Michael Rose, 2 August 1984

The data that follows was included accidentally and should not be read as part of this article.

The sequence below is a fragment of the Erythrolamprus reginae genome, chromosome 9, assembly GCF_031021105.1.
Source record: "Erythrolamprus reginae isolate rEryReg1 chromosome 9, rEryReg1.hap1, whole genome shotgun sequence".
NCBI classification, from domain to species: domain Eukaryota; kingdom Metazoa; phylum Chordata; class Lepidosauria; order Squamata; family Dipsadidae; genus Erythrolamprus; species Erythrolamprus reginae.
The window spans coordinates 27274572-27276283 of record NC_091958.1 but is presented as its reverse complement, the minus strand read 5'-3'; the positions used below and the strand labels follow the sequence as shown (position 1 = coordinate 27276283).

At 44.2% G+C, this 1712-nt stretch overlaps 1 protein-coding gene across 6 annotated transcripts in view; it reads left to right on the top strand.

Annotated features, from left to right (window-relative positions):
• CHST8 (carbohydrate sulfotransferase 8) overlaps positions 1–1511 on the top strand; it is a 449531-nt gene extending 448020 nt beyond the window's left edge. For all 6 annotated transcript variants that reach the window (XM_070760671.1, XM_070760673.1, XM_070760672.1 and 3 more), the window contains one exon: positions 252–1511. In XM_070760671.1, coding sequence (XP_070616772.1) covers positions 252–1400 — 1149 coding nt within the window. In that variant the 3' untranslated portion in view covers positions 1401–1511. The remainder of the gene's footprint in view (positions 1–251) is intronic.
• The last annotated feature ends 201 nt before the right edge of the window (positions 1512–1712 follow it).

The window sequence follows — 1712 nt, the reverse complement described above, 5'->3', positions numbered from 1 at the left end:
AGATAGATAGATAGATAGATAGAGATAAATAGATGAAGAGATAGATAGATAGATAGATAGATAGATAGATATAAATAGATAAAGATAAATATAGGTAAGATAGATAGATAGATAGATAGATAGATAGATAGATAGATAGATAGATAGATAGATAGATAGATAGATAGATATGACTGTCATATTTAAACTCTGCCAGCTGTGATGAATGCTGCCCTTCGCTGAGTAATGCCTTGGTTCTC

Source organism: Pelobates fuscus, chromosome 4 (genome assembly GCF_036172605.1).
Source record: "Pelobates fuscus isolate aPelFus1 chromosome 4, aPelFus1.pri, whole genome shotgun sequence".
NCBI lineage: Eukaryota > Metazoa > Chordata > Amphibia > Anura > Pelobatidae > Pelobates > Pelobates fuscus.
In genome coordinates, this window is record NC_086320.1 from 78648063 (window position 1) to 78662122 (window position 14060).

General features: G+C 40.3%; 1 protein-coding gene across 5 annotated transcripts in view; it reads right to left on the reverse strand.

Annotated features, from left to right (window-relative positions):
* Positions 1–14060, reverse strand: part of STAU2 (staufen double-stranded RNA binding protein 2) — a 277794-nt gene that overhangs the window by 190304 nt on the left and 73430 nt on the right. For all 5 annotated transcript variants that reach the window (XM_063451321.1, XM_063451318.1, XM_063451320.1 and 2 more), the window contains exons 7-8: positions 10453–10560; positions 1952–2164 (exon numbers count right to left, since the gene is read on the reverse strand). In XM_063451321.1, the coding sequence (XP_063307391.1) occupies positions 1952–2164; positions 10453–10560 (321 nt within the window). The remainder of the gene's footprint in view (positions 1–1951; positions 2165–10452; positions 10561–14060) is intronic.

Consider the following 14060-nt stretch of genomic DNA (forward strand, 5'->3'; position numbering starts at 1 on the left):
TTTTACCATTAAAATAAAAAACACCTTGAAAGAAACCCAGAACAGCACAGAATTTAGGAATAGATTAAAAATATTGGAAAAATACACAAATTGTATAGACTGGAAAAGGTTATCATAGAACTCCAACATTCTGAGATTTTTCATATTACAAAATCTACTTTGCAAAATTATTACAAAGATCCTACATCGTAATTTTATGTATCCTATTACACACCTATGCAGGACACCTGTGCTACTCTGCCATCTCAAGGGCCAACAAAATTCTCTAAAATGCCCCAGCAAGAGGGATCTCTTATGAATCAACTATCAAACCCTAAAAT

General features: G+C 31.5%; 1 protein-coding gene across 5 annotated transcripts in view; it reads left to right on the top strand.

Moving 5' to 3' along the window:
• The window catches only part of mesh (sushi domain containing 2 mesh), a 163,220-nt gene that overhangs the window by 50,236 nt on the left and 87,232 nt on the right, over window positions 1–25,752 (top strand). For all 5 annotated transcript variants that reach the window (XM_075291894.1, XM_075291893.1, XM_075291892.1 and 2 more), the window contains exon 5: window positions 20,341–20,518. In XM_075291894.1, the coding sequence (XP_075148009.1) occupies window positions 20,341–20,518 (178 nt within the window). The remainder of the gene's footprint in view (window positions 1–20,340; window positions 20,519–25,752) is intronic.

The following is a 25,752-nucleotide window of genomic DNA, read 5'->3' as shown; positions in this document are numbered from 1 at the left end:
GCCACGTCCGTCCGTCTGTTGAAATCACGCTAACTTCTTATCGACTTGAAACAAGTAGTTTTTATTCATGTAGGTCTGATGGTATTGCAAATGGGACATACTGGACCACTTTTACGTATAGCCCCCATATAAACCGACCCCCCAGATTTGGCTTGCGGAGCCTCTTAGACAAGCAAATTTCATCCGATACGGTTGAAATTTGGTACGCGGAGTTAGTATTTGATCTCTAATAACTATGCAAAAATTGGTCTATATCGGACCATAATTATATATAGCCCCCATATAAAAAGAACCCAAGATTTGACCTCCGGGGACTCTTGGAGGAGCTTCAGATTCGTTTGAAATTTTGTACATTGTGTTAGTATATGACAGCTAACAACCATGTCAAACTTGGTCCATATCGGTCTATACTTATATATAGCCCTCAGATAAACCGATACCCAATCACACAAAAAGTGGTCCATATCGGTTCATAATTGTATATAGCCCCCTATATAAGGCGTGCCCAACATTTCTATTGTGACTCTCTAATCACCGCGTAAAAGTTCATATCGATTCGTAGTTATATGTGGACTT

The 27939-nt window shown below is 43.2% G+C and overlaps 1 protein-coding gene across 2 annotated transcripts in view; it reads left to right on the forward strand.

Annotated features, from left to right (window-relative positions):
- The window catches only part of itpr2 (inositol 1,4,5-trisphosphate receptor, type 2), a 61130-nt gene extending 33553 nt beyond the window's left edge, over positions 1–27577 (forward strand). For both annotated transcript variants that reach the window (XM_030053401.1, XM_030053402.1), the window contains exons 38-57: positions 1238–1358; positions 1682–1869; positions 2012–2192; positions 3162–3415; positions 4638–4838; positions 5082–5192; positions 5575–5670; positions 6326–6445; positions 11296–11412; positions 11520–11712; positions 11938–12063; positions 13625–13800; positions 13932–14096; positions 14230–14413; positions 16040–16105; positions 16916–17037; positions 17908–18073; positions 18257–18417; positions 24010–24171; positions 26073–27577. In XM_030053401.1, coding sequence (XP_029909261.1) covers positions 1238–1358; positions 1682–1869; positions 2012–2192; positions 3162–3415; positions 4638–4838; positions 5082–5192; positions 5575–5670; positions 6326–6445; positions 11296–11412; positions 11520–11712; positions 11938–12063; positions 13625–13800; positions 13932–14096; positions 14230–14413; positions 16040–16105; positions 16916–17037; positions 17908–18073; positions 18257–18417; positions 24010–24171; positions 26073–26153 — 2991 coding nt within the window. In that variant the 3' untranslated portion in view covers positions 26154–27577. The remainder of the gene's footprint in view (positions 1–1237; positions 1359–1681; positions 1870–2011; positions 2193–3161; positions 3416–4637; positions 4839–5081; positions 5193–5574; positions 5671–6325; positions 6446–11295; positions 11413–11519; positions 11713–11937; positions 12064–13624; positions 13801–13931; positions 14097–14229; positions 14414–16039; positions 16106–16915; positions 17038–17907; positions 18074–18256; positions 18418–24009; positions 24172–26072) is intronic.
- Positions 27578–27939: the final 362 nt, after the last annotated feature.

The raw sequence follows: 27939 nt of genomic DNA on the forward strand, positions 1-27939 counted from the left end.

Let’s begin with ‘Let’s begin with the tea towel.’ Thus Professor Curl Skidmore, narrator of C.K. Stead’s All Visitors Ashore, announcing his presence in a text which proves something of a minor breakthrough in fictional technique. Towels, starting their lives as insignificant domestic signifiers, later waved at ships, soaked in blood, not waved, bleached by the sea, acquire, like other material tokens in this novel, semantic value as motifs and symbols of loss, purity, fidelity and conflict. Student Skidmore, prime object of his later self’s ironising attentions, is living out a year of emotional turmoil in a New Zealand paralysed, not so much by the dock dispute of 1951, as by an Establishment of such stuffy self-righteousness and intellectual vacuity that a beachside poetry-reading occasions a police raid.